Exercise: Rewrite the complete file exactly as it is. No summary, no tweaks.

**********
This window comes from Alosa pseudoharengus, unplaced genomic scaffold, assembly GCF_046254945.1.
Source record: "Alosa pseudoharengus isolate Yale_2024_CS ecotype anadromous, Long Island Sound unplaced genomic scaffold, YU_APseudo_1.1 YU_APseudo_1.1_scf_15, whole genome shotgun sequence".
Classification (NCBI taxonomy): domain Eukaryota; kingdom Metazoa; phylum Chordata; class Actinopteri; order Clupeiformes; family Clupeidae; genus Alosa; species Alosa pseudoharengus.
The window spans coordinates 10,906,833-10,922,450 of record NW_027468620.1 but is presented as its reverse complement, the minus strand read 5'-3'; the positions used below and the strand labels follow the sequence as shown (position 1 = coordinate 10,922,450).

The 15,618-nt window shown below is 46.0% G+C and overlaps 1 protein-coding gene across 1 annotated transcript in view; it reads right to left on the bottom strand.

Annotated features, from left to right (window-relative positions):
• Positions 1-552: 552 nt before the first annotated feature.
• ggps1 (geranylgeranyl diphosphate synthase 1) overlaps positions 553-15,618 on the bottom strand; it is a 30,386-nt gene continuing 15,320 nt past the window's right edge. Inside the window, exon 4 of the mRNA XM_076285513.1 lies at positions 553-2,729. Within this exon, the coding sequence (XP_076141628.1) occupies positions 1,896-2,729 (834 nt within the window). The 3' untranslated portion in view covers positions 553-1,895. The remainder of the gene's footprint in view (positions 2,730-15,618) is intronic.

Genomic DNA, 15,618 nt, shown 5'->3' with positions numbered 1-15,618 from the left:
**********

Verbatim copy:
This window comes from Alosa pseudoharengus, unplaced genomic scaffold, assembly GCF_046254945.1.
Source record: "Alosa pseudoharengus isolate Yale_2024_CS ecotype anadromous, Long Island Sound unplaced genomic scaffold, YU_APseudo_1.1 YU_APseudo_1.1_scf_15, whole genome shotgun sequence".
Classification (NCBI taxonomy): domain Eukaryota; kingdom Metazoa; phylum Chordata; class Actinopteri; order Clupeiformes; family Clupeidae; genus Alosa; species Alosa pseudoharengus.
The window spans coordinates 10,906,833-10,922,450 of record NW_027468620.1 but is presented as its reverse complement, the minus strand read 5'-3'; the positions used below and the strand labels follow the sequence as shown (position 1 = coordinate 10,922,450).

The 15,618-nt window shown below is 46.0% G+C and overlaps 1 protein-coding gene across 1 annotated transcript in view; it reads right to left on the bottom strand.

Annotated features, from left to right (window-relative positions):
• Positions 1-552: 552 nt before the first annotated feature.
• ggps1 (geranylgeranyl diphosphate synthase 1) overlaps positions 553-15,618 on the bottom strand; it is a 30,386-nt gene continuing 15,320 nt past the window's right edge. Inside the window, exon 4 of the mRNA XM_076285513.1 lies at positions 553-2,729. Within this exon, the coding sequence (XP_076141628.1) occupies positions 1,896-2,729 (834 nt within the window). The 3' untranslated portion in view covers positions 553-1,895. The remainder of the gene's footprint in view (positions 2,730-15,618) is intronic.

Genomic DNA, 15,618 nt, shown 5'->3' with positions numbered 1-15,618 from the left: